Getting Illegal Guns & Modifications Off the Street
In 2017, bump stocks were used in a mass shooting in Las Vegas to fire 500 bullets in under a minute. Legislation included in today's package would prohibit the possession, manufacture, transport, shipment and sale of devices like the bump stock that accelerate the firing rate of firearms so they operate in a similar manner as machine guns. Banned devices include trigger cranks and other rapid-fire modification devices (A.2684, Fahy). Under current New York State law, attaching such a device to a firearm is illegal because once attached, the weapon is considered a machine gun. However, there is no restriction on the sale or possession of bump stocks or other similar devices that are not attached to a firearm.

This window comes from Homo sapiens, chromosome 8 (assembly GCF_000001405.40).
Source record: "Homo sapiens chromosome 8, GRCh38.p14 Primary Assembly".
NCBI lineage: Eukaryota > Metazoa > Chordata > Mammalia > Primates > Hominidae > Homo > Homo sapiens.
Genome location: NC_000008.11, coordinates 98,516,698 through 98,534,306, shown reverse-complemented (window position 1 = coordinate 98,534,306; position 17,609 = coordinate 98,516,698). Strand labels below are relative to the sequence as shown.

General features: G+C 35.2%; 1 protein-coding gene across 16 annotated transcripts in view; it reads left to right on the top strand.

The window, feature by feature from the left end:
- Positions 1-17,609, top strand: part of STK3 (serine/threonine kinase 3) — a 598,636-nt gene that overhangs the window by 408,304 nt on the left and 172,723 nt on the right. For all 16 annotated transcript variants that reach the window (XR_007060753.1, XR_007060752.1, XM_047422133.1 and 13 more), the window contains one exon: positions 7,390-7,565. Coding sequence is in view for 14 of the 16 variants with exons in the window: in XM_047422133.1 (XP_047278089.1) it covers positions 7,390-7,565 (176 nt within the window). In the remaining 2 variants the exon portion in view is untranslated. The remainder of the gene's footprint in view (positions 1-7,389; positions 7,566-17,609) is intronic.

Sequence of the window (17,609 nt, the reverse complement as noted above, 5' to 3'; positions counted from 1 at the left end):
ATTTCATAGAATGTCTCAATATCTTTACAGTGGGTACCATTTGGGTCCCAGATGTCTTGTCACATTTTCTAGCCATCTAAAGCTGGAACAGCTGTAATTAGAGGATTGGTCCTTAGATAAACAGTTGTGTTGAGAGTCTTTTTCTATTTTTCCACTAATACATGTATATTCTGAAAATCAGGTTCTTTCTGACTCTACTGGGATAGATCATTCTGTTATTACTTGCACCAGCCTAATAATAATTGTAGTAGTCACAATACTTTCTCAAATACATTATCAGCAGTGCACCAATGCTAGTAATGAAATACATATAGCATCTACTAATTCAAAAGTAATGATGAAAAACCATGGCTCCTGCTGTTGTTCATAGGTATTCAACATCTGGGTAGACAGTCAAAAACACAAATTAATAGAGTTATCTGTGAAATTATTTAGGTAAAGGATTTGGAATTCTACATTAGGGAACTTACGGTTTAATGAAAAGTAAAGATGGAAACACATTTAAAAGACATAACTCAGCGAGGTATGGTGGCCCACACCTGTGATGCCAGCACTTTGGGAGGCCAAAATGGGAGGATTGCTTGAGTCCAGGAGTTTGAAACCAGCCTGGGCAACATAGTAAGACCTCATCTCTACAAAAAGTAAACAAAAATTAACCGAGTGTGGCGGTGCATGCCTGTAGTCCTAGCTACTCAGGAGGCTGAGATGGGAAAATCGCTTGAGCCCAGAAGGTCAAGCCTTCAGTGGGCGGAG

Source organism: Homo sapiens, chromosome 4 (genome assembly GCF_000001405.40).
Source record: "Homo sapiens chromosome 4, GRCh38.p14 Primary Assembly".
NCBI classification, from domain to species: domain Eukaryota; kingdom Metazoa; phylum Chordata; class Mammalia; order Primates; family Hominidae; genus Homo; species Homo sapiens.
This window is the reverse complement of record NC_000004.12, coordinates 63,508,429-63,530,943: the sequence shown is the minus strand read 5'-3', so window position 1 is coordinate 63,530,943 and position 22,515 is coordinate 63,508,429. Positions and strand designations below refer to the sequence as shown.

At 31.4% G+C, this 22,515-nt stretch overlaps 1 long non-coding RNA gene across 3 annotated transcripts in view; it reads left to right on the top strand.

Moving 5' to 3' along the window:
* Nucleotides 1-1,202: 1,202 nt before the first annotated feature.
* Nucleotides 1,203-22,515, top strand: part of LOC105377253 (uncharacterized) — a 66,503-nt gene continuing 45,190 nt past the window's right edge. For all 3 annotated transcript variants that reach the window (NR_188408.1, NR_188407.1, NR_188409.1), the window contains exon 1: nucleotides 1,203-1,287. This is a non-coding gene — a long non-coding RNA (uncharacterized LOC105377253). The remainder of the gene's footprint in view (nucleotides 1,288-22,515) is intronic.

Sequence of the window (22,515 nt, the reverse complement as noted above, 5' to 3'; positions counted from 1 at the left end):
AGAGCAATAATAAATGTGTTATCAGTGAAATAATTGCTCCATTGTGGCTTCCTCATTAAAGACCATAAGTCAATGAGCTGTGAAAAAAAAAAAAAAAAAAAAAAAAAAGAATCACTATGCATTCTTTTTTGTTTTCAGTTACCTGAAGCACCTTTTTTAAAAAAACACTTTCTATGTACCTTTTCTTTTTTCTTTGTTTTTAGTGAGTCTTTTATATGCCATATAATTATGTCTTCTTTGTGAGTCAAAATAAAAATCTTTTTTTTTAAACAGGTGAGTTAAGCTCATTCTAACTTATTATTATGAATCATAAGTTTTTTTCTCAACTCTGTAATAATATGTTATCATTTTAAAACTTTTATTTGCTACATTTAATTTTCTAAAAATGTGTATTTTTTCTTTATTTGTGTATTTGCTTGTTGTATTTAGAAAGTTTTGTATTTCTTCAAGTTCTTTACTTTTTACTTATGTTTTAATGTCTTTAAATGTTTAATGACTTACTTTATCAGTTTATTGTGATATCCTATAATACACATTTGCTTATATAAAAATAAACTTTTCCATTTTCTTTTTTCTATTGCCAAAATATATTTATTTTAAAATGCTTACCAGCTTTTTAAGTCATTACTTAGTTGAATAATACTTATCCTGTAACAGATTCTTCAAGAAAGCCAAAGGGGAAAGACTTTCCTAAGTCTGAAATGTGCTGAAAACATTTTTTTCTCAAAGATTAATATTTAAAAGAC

"Law enforcement has been resoundingly clear - there is no legitimate reason for any individual to possess a device that is capable of turning a legal, semiautomatic firearm into a fully-functioning machine gun," said Assemblymember Patricia Fahy. "Yet, the Federal Department of Justice estimates that 520,000 bump stocks have been sold just since 2010. Although it is technically illegal to attach a bump stock to a firearm in New York, there is no law that prohibits the manufacturing, sale, possession, or transport of these devices. My legislation would close this dangerous loophole and help prevent tragedies like the one that took place in Las Vegas. I thank Speaker Heastie for supporting and moving this legislation."